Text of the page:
Queen bee Johnson's strategy to bring Closer to the top - Press Gazette

Queen bee Johnson's strategy to bring Closer to the top

Ask Jane Johnson if there are secrets of the stars so heinous, so saucy, so jawdroppingly libellous, that she cannot print them, and she says: "We always try to get the story and put it out there."

Darn. What I really meant is, go on Jane, tell us some really juicy gossip.

Johnson is officially the queen bee of magazine celebrity stories. Her title, Closer, which is a hybrid of celebrity gossip and real life, came out top of its sector in last month's ABCs. It came down to a two- horse race with Emap stablemate Heat, selling more than a million copies a week between them.

Closer took top spot for the first time in its four-year history — it celebrates its birthday this month — with sales of 590,211 a week.

The trick, which Emap has applied since to Grazia and First, is marrying newspaper tactics with magazine gloss.

Johnson calls it "the bringing together of two cultures" where designers add the fluorescent pinks and yellows and a bundle of writers from either newspaper or weekly backgrounds break hardedged celebrity exclusives.

But is it as simple as putting newspaper stories in nice pink packaging? "You give it more emotional depth," says Johnson. "A newspaper, certainly a daily, is very fast paced, you're just concentrating on hard facts a lot of the time. What we try to do, whether we're breaking it or following it up, is put an emotional depth to it, and I think that's what women respond to."

As a former women's editor on a national newspaper, Johnson knows only too well that — unlike magazines — newspapers have struggled to attract female readers. Rightly or wrongly, women trust magazines more, says Johnson, and will pour their heart out to the likes of Closer before a Sunday tabloid.

"A lot of people nowadays think their stories get over-sensationalised in the newspapers whereas [at] a magazine," she says, "because we can have more emotional depth, we can look at it from different angles, and there doesn't always have to be that hard line to it."

A typical coverline in a recent issue is tagged "Hated and Humiliated" over twin stories of footballer's wife Alex Curran allegedly bottling someone in a Liverpool nightclub, and Heather Mills McCartney's apparent feuding with estranged husband Paul over their child. I ask, is this a case of the tabloid wolf in magazine's softer clothing?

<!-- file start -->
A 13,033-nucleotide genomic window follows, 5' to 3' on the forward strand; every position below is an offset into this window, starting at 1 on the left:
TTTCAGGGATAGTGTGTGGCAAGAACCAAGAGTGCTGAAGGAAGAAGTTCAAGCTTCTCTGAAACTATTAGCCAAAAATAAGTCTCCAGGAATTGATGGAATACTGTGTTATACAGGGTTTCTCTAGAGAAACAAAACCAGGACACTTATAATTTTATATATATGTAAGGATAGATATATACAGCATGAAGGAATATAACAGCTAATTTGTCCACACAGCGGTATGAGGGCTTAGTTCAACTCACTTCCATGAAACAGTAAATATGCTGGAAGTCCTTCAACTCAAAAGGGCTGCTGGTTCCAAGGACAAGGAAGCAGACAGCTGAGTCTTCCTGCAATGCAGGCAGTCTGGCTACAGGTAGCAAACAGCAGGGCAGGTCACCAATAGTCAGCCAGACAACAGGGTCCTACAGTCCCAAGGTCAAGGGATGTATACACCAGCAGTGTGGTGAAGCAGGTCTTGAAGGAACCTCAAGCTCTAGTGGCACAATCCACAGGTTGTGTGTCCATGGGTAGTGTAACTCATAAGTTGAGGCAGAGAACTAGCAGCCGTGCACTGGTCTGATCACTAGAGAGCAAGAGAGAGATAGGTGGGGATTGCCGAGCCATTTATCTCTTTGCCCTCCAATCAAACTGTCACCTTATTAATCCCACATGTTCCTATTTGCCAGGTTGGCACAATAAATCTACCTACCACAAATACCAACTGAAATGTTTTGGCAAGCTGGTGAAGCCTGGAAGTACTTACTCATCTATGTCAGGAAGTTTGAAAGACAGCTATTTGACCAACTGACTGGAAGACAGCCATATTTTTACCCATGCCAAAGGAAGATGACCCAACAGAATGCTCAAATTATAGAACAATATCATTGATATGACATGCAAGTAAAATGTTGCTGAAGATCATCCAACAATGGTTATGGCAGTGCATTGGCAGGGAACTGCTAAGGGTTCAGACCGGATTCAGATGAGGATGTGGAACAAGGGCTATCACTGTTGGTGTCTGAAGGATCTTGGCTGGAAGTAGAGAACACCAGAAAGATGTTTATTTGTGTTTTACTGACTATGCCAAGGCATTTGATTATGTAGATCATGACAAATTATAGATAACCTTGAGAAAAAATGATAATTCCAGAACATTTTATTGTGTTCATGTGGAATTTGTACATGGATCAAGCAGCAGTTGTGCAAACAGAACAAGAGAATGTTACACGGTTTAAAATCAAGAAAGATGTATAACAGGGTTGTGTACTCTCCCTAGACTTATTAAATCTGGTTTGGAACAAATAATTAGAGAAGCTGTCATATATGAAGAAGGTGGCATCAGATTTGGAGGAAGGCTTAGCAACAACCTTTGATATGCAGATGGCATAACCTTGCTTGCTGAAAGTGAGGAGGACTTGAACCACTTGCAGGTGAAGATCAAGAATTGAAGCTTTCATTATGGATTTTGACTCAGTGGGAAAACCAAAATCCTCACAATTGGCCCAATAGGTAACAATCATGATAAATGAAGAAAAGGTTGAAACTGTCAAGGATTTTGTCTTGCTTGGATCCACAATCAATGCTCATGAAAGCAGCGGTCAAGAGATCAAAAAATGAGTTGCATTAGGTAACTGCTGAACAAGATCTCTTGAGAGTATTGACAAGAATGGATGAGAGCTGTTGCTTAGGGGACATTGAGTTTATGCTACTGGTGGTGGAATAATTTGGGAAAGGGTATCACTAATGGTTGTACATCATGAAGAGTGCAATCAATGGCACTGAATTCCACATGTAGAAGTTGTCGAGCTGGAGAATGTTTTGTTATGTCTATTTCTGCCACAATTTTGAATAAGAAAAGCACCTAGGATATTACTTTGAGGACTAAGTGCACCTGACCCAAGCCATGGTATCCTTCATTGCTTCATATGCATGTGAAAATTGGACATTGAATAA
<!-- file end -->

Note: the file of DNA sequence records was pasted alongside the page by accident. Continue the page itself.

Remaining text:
Because if this isn't a hard line, then what is? Johnson tackles this by saying Closer is like two magazines in one, and draws a distinction between its treatment of real-life stories and celebrity, with real- life participants enjoying a much softer, sympathetic approach.

Celebrities, basically, are fair game.

"Women think celebrities put themselves out there, they're getting lots of money, things are going on in their lives and we'd like to know about them. We treat the celebrities differently — if they deserve criticism, we'll give them criticism."

There's advice to Charlotte Church on the same cover, doled out by TV diet guru Dr Gillian. The coverline may say "Ditch the junk food Charlotte" — but the deeply unflattering photo suggests the magazine's real message is: Ban the burgers you fat bitch.

Johnson says the star is very open about her weight, Dr Gillian thinks she needs to have a healthier diet and the mag couldn't be advising her to lose the flab without printing the picture "everyone is talking about".

"Anyway", adds Johnson wryly, "she doesn't look really thin at the moment."

But Charlotte Church didn't even ask for a diet plan. Isn't this just bitchiness masked as motherly counselling?

"I don't think we're being bitchy; I'd call it down to earth and straight talking.

Because you know Charlotte has got double chins in that picture and she admits she eats all the wrong food — that's down to earth."

Johnson, the Oxford English literature graduate who moved into tabloid journalism, comes across as down to earth herself. At college, she penned a piece on Brideshead Revisited fops for the Daily Mail and joined the Southport Star in 1991, earning her stripes as crime correspondent for two years.

After stints at IPC's Chat and Bauer's Bella, she became the Daily Mirror's features and then women's editor between 1995 and 97 at the height of the Spice Girls' fame and left to become assistant editor to Martin Clarke at The Scotsman in 1997-8. Johnson says it was a complete contrast to her previous post, trying to make the title "more relevant" as it was "too old fashioned".

"That was interesting," she deadpans, "going from the Spice Girls to 2,000- word pieces on devolution".